I had the good fortune to visit my friend Jennifer Lucero-Earle in southern California last week for a few days of work and play. I grew up in the area, and found myself experiencing a profound, nostalgic return to the landscape of my childhood and young adulthood.
One of the places Jennifer and I visited is a beach called “Little Corona del Mar.” This was one of the first places I ever knew as a sacred landscape, even though I didn’t have that language for it.
When I was 18 years old and a student at the University of California at Irvine, my high school boyfriend was killed by a drunk driver. I was inconsolable. It was the first time in my life I had ever experienced a great trauma. For months after his death, I would leave campus frequently and head for Little Corona, where I wandered around the tide pools and sat gazing out at the ocean. For hours at a time, I watched the waves roll in and roll out again, over and over and over.
The sea taught me that love doesn’t die, because even though my young man was gone, my love for him remained, alive and glowing like a living thing. The tides were teaching me about the cyclical nature of life, although I didn’t recognize it at the time. Two high tides and two low tides a day, ebb and flow, ebb and flow again. The coming and the going, the leaving and the returning: I learned that this can be counted on, as faithful as the phases of the moon or the round of the seasons.
This sensory body-knowledge served me well as my life unfolded, and I danced with Lady Death multiple times over the decades. I experienced the deaths of both parents, of my beloved son, and of several good friends, as well as my own close brush with Lady Death four times.
When Jennifer and I visited Little Corona last week, I felt a profound sense of welcome — of both recognizing the Place and being recognized by it. You might dismiss my experience as my imagination, and I’m fine with characterizing that way. Or perhaps there is a more ancient wisdom at play here: that when we love the land, it loves us right back.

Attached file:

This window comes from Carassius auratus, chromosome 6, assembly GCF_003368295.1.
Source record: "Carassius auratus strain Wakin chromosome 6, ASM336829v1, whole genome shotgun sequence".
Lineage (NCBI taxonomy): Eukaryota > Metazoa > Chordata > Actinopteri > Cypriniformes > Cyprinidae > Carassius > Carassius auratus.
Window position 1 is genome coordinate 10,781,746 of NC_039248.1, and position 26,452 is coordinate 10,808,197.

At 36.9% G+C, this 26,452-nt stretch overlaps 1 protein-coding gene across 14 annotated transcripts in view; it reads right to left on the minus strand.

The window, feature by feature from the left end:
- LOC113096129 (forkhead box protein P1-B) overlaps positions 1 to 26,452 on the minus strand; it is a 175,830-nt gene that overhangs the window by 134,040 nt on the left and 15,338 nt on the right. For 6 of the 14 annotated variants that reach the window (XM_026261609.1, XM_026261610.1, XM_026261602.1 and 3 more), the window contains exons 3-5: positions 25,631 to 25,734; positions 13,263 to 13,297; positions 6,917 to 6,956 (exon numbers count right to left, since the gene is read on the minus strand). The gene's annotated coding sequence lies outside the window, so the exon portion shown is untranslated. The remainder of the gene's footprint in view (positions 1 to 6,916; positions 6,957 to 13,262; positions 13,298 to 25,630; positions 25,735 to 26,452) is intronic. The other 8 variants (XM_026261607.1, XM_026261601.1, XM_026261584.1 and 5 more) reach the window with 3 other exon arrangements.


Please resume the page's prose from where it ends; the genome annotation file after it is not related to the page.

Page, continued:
After a few hours on the beach, Jennifer and I climbed the steep hill up to the streets above, and were rewarded by the delightful sight of two monarch butterflies (symbols of the souls of the dead) fluttering through a rose garden, dancing with each other, and leading us ever on.
Coming later this year …
The Sacred Wheel:
An Exploration of the Cycle of Life / Death / Renewal
Through Nature, Tarot, & Art
I’m hard at work (and having a grand time) creating this new online course. It’s based on the one-day workshop I did at the Kingston Tarot Lenormand Conference last November but goes into greater depth. I am excited about adding a somatic element to the work, with videos that Jennifer and I shot last week in California.
The Sacred Wheel embodies the cycle of life, death, and rebirth: all things begin, grow, peak, begin to wane, and die. And something is left as a seed for a new cycle to begin. In this course, we’ll learn how to make the Sacred Wheel come alive for us through tarot exercises and spreads, somatic explorations, herbcraft, sacred art, and “wild wander” walks in nature. And more!
The teaching I’m weaving into this course is the culmination of decades of learning and teaching, rooted in my own personal journey. In some ways it began back there on that little beach at Corona Del Mar.
I hope you’ll join me! Registration opens August 21st.